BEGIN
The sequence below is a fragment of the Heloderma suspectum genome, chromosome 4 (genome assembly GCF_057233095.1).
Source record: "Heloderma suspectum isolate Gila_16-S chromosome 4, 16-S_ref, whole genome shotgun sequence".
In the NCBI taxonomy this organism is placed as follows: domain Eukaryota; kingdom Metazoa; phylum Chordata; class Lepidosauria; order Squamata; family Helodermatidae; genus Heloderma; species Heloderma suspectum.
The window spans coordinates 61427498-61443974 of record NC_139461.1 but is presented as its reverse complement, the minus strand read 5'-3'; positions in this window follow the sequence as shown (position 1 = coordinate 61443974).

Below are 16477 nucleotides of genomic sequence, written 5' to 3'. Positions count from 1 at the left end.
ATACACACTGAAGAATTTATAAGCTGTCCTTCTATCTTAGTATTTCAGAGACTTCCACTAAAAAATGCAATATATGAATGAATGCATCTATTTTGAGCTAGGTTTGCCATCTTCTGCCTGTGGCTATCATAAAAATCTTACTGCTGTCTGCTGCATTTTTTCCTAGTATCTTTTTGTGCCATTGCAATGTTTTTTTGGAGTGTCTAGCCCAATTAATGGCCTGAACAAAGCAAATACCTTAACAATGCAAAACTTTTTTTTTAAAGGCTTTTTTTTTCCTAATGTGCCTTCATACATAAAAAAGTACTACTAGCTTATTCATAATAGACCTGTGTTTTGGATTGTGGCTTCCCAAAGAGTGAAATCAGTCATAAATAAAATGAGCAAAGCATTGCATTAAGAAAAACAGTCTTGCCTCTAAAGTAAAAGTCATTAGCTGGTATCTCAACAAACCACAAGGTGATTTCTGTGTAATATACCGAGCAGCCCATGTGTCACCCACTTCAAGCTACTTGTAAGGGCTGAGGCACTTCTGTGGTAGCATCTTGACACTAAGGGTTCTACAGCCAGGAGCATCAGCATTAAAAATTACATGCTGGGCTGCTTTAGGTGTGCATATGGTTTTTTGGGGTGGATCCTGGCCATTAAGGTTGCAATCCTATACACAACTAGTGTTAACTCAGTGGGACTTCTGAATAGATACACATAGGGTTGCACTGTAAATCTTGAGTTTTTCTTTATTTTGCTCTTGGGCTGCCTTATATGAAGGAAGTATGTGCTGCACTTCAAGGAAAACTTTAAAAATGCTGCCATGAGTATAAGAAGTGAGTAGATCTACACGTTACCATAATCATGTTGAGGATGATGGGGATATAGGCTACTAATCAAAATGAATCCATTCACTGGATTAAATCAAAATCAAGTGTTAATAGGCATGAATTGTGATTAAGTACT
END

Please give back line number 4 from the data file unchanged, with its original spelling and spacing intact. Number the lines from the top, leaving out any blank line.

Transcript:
The window spans coordinates 61427498-61443974 of record NC_139461.1 but is presented as its reverse complement, the minus strand read 5'-3'; positions in this window follow the sequence as shown (position 1 = coordinate 61443974).